Pretoria - The SA National Editors’ Forum has recognised Mams Radio for showing determination and bravery to service its community despite hardships brought by the pandemic and recent civil unrest.
The Mamelodi community radio station, followed by nearly 60 000 on Facebook, endured economic difficulties under the Covid-19 lockdown.
Its situations worsened during the unrest when it experienced loss and damage to infrastructure after violence and looting broke out in Gauteng and KwaZulu-Natal.
Several other community radio stations, including Alex FM in Joburg, were also targeted.
Mams Radio was among the five community stations recognised; the others were Alex FM, Westside FM, Intokozo FM, Kasie FM.
Its operations manager Sipho Motau said he was very proud of the recognition.
Motau said serving the community was what kept them going since the inception of the station in 1995.
He said at the time, they could not have anticipated that the radio station would be as big as it has become.
He cited difficulties that came with running a radio station in an underprivileged community.
Mams Radio's broadcasting transmitter, studios and other office equipment were vandalised while other things were stolen during the unrest last month.
At the time, Motau said broadcasting transmitter, studios and other office equipment were vandalised while other things were stolen.
As a result of this, the radio station was unable to broadcast any news and information regarding the community.
Motau said they opened a case with the police and called on anyone with information regarding the incident to come forward.
However, it returned to air on July 20, broadcasting from Boston Media House, courtesy of Jacaranda FM and Tuks FM.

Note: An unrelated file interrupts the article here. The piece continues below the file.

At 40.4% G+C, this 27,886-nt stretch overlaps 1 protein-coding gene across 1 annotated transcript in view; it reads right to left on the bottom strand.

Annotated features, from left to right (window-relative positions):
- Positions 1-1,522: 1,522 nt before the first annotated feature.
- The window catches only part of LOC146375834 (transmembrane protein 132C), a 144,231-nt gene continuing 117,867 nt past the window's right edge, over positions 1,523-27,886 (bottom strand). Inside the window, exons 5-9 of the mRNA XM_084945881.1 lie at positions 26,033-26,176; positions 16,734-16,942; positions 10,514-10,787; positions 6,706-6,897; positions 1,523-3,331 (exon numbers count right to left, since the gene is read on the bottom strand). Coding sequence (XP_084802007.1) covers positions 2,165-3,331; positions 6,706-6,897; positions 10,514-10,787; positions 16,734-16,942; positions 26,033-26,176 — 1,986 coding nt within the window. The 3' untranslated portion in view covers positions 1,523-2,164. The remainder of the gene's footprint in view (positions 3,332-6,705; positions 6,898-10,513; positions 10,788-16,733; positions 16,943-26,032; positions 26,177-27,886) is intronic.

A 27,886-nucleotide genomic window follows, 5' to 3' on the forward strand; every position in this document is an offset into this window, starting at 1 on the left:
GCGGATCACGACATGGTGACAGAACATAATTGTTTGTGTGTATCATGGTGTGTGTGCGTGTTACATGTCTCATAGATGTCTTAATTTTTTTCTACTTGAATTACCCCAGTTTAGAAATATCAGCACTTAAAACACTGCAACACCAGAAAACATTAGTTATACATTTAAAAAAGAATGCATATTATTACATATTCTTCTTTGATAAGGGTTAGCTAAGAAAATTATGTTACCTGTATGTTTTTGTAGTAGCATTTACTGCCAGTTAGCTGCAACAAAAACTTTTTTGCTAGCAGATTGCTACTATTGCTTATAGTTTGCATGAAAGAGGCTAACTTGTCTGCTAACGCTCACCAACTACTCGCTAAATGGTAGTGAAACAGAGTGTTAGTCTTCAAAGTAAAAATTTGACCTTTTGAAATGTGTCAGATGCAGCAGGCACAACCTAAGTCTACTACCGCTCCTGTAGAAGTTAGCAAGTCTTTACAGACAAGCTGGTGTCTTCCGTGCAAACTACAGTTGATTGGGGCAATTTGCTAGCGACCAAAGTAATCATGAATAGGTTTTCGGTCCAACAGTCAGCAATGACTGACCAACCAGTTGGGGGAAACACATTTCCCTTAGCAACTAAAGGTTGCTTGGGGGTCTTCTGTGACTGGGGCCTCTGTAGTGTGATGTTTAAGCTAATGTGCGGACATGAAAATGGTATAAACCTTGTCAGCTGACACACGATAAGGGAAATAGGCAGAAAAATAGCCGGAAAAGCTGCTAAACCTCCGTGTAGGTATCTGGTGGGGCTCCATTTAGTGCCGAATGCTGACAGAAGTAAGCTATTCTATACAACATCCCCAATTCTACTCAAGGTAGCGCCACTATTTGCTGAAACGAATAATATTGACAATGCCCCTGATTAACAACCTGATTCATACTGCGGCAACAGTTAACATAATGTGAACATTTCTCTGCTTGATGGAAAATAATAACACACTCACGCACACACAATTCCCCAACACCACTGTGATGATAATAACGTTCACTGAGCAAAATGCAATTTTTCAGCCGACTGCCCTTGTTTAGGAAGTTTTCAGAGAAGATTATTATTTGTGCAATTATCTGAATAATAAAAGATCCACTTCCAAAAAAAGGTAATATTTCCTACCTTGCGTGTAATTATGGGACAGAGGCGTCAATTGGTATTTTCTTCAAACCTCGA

As a result of this, the radio station said it had been unable to broadcast any news and information regarding the community.
Peter Sullivan, who convened the panel of judges for the awards, said: “There are many instances of courage in journalism, both under apartheid and the current democracy. Journalists yearn to laud their own, to show we do a tough job, sometimes under severe threat, often unappreciated and even scorned.”
He said such awards show audiences and the country and fellow colleagues that their courage does not go unseen.
Crystal Orderson, who has been on the panel since 2018, and is known for The Africa Report on Talk Radio 702, said it was important to recognise differences in the media environment, but also pay homage to Nat Nakasa and reflect on the role of the media in SA and making a difference in the media landscape, ensuring access to ordinary South Africans.
“Covid-19 has made immense challenges to the media, so we looked for those stand-out publications that really had major obstacles to overcome,” said Orderson.